Four out of five adults experience significant low back pain at some point in their lives. This figure is not surprising, given the amount of stress placed on the back throughout the day.
It not only supports the weight of the body during standing, walking, and lifting, but also turns, twists, and bends. These movements are affected by the strength, flexibility, and alignment of many body parts. As a result, seemingly simple movements-how we habitually stand or sit, for instance-can adversely affect our backs, sometimes to the point of injury.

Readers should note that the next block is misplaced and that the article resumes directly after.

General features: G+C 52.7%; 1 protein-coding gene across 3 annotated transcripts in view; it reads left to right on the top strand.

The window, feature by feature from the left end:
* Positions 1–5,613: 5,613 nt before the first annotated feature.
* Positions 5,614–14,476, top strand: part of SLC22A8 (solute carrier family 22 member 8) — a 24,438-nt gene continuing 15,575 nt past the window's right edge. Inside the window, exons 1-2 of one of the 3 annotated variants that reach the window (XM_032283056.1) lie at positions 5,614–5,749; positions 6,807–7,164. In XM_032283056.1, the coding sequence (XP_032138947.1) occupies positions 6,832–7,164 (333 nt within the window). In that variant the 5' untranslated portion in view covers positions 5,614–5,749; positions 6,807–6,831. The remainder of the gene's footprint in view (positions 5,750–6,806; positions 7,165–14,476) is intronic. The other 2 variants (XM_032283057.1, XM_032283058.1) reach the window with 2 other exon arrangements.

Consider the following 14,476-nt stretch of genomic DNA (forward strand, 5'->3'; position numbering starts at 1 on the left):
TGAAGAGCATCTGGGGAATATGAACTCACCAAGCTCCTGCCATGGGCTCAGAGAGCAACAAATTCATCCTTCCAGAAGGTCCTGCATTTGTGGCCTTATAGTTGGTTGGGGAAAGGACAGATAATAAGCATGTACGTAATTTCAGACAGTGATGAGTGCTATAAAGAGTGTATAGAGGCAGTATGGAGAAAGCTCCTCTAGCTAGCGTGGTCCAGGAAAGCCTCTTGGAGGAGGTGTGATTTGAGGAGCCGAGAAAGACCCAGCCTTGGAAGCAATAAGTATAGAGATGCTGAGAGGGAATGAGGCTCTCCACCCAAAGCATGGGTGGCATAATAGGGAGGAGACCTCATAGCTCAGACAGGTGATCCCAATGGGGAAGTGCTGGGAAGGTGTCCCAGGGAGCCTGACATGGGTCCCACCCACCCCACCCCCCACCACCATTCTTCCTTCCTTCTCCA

This White Paper describes the major causes of back pain in adults, including:
* Sprains, strains, and spasms
* Degenerative changes of the spinal bones and disks
* Herniated disks
* Vertebral compression fractures
* Spinal stenosis
* Spinal deformities.
Also discussed are sciatica and cauda equina syndrome, two conditions caused by spinal stenosis or disk herniation.